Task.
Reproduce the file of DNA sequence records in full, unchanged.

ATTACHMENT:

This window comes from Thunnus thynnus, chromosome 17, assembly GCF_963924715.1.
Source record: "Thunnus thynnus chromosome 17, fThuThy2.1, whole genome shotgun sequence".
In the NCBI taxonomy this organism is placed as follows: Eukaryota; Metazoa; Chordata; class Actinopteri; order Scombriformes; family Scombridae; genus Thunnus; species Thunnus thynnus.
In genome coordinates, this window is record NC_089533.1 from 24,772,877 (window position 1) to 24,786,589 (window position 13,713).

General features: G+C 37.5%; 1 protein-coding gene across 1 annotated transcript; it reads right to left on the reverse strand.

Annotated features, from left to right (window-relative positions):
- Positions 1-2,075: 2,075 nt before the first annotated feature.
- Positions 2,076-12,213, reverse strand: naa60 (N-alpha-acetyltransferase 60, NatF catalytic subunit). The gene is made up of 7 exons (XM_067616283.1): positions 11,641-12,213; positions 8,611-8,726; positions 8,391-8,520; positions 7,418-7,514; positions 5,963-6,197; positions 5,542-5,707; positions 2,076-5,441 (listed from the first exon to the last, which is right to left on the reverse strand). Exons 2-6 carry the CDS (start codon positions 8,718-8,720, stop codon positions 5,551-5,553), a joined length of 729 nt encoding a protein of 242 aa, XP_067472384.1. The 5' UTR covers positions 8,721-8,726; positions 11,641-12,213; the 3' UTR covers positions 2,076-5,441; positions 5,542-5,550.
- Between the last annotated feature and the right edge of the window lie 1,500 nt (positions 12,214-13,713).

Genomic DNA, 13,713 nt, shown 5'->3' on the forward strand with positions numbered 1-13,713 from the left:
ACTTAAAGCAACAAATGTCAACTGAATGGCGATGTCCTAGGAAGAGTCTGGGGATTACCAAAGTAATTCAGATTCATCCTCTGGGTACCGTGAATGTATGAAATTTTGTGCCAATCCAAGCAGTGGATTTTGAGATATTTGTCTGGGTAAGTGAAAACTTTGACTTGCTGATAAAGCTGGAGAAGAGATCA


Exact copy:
This window comes from Thunnus thynnus, chromosome 17, assembly GCF_963924715.1.
Source record: "Thunnus thynnus chromosome 17, fThuThy2.1, whole genome shotgun sequence".
In the NCBI taxonomy this organism is placed as follows: Eukaryota; Metazoa; Chordata; class Actinopteri; order Scombriformes; family Scombridae; genus Thunnus; species Thunnus thynnus.
In genome coordinates, this window is record NC_089533.1 from 24,772,877 (window position 1) to 24,786,589 (window position 13,713).

General features: G+C 37.5%; 1 protein-coding gene across 1 annotated transcript; it reads right to left on the reverse strand.

Annotated features, from left to right (window-relative positions):
- Positions 1-2,075: 2,075 nt before the first annotated feature.
- Positions 2,076-12,213, reverse strand: naa60 (N-alpha-acetyltransferase 60, NatF catalytic subunit). The gene is made up of 7 exons (XM_067616283.1): positions 11,641-12,213; positions 8,611-8,726; positions 8,391-8,520; positions 7,418-7,514; positions 5,963-6,197; positions 5,542-5,707; positions 2,076-5,441 (listed from the first exon to the last, which is right to left on the reverse strand). Exons 2-6 carry the CDS (start codon positions 8,718-8,720, stop codon positions 5,551-5,553), a joined length of 729 nt encoding a protein of 242 aa, XP_067472384.1. The 5' UTR covers positions 8,721-8,726; positions 11,641-12,213; the 3' UTR covers positions 2,076-5,441; positions 5,542-5,550.
- Between the last annotated feature and the right edge of the window lie 1,500 nt (positions 12,214-13,713).

Genomic DNA, 13,713 nt, shown 5'->3' on the forward strand with positions numbered 1-13,713 from the left:
ACTTAAAGCAACAAATGTCAACTGAATGGCGATGTCCTAGGAAGAGTCTGGGGATTACCAAAGTAATTCAGATTCATCCTCTGGGTACCGTGAATGTATGAAATTTTGTGCCAATCCAAGCAGTGGATTTTGAGATATTTGTCTGGGTAAGTGAAAACTTTGACTTGCTGATAAAGCTGGAGAAGAGATCA